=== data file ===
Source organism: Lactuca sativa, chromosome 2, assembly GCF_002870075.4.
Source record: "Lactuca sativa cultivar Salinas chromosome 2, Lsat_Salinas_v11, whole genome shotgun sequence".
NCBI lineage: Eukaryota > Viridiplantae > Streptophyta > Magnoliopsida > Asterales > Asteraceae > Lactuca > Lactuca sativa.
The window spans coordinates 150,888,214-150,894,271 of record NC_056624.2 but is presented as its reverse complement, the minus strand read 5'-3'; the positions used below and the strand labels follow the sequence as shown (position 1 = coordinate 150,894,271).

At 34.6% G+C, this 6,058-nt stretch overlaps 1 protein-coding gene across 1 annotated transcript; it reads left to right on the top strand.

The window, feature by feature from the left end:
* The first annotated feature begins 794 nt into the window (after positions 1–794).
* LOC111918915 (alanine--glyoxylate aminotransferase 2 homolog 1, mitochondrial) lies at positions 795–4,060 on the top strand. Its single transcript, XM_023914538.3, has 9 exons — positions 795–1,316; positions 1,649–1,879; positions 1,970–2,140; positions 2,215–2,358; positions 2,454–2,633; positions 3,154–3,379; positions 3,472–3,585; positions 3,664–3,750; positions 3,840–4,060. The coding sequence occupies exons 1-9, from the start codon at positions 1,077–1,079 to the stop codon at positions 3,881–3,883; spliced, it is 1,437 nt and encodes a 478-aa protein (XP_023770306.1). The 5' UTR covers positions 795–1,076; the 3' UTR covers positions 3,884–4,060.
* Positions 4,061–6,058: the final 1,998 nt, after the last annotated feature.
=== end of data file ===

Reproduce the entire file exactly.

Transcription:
Source organism: Lactuca sativa, chromosome 2, assembly GCF_002870075.4.
Source record: "Lactuca sativa cultivar Salinas chromosome 2, Lsat_Salinas_v11, whole genome shotgun sequence".
NCBI lineage: Eukaryota > Viridiplantae > Streptophyta > Magnoliopsida > Asterales > Asteraceae > Lactuca > Lactuca sativa.
The window spans coordinates 150,888,214-150,894,271 of record NC_056624.2 but is presented as its reverse complement, the minus strand read 5'-3'; the positions used below and the strand labels follow the sequence as shown (position 1 = coordinate 150,894,271).

At 34.6% G+C, this 6,058-nt stretch overlaps 1 protein-coding gene across 1 annotated transcript; it reads left to right on the top strand.

The window, feature by feature from the left end:
* The first annotated feature begins 794 nt into the window (after positions 1–794).
* LOC111918915 (alanine--glyoxylate aminotransferase 2 homolog 1, mitochondrial) lies at positions 795–4,060 on the top strand. Its single transcript, XM_023914538.3, has 9 exons — positions 795–1,316; positions 1,649–1,879; positions 1,970–2,140; positions 2,215–2,358; positions 2,454–2,633; positions 3,154–3,379; positions 3,472–3,585; positions 3,664–3,750; positions 3,840–4,060. The coding sequence occupies exons 1-9, from the start codon at positions 1,077–1,079 to the stop codon at positions 3,881–3,883; spliced, it is 1,437 nt and encodes a 478-aa protein (XP_023770306.1). The 5' UTR covers positions 795–1,076; the 3' UTR covers positions 3,884–4,060.
* Positions 4,061–6,058: the final 1,998 nt, after the last annotated feature.